To promote this attitude various devices have been adopted by business firms. Some try to put a real responsibility on each employee and to make him feel it. Others have devised forms of partnership which give numerous employees shares in the business and so help to develop this attitude.
In developing men for responsible positions this attitude must be secured and retained even while they are occupying the lesser positions.
_Few things so stimulate a boy as the feeling that he is responsible for a certain task, that he is expressing himself in it, that he is creating something worth while_.
Many managers and more foremen are unable to develop this feeling in their subordinates because they assume all the responsibility and allow those under them no share of it. On the other hand, some executives have the happy faculty of inspiring this attitude in all their men. The late Marshall Field made partners of his lieutenants and encouraged them to assume responsibility and to do
creative work. As a result they developed a love of the game--a fact to which he owed much of his phenomenal success.
The second condition or factor in the development of the love of the game in business is social prestige.
We have but partially expressed the nature of man when we have spoken of him as delighting in independent self-expression, as being self-centered and self-seeking. Man is inherently social in his nature and desires nothing more than the approval of his fellows. That which society approves we do with enthusiasm. We change our forms of amusements, our manner of life, and our daily occupations according to the whims of society. Fifteen years ago the riding of bicycles was quite the proper thing, and we all trained down till we could ride a century. To-day we are equally enthusiastic in lowering bogy on the golf course. This change in our ambitions is not because it is inherently more fun to beat bogy than to ride a century. The change has come about simply because of the change of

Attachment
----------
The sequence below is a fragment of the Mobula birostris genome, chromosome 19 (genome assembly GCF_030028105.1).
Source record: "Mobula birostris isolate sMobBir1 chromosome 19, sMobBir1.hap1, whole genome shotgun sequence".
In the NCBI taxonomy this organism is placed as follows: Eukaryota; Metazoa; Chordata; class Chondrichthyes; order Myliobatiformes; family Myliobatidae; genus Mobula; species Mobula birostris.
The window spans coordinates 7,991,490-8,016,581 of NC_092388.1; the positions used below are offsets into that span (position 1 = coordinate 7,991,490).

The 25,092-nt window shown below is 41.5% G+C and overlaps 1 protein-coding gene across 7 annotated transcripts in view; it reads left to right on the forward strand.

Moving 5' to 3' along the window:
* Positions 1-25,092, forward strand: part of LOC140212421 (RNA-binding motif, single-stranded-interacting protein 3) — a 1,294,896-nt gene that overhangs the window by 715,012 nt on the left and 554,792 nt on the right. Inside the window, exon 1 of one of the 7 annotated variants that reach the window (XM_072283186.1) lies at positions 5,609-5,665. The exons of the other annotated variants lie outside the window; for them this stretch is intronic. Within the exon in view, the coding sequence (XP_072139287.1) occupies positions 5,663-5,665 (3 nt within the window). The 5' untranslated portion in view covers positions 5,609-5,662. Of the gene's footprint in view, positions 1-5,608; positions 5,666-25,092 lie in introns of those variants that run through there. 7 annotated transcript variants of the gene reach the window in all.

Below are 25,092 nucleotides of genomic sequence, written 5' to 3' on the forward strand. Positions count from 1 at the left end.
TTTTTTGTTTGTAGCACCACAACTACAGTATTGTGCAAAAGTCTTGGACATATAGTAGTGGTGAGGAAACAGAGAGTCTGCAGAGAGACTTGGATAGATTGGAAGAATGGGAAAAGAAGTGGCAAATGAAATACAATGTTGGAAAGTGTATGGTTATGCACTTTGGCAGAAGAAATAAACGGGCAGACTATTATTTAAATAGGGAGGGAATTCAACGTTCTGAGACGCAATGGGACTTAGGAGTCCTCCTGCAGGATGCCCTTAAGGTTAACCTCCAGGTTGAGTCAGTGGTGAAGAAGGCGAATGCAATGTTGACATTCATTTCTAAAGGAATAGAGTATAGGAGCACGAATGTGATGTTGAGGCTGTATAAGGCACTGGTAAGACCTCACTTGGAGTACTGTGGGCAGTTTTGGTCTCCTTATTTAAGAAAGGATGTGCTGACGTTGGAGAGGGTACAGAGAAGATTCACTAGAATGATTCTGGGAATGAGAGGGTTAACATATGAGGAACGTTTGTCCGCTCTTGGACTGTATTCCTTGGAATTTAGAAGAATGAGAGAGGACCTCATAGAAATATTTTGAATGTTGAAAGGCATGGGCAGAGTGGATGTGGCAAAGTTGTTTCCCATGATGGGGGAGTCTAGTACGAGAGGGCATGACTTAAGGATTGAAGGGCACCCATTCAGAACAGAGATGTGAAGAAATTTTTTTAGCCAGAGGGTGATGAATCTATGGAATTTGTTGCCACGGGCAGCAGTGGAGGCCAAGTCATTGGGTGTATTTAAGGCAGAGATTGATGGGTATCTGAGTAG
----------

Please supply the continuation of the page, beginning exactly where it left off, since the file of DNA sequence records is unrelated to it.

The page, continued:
social prestige secured from the two forms of amusement.
We may expect to find enthusiastic industry in the accomplishment of any task which society looks upon as particularly worthy. During the past few decades in America society has given the capitalist unusual honor and has allowed him monetary rewards unprecedented in the history of the world.
If the capitalist had been honored less than the poet, the preacher, or the soldier, and his material rewards fallen below theirs, our money captains would have been fewer in number.
In spite of occasional muck rakings, society's esteem for the capitalist has been unbounded. He is in general the only man with a national reputation. Society bestows upon him unstinted praise and the most generous rewards for his toil. His rewards are so extravagant that the game seems worthy of every effort he can put forth. Love of the game has consequently been engendered within him, and his enthusiasm has been unbounded.
This motive of social prestige is less easy of application to the humbler ranks of employees.
Most men engaged in the industries are entirely deprived of the stimulus because their social group does not look with approval upon their daily tasks. It may even despise men for doing well work essential as preparatory to better positions. There are many young men engaged in perfectly worthy employment who prefer that their social set should not know of the exact nature of their work for fear it would be regarded as menial and not sufficiently ``swell.''
This disrespect for honest toil is due to various causes. One cause is that nearly all young men--and indeed most older men too--look upon their present positions merely as stepping stones. They look forward to promotion and more interesting work. They and their social group fail to accord dignity to the work which they are doing at any time.
Another reason why the motive of social prestige has no effect in the more humble
positions is that in business we have practically abandoned the standard of the artist and adopted that of the capitalist.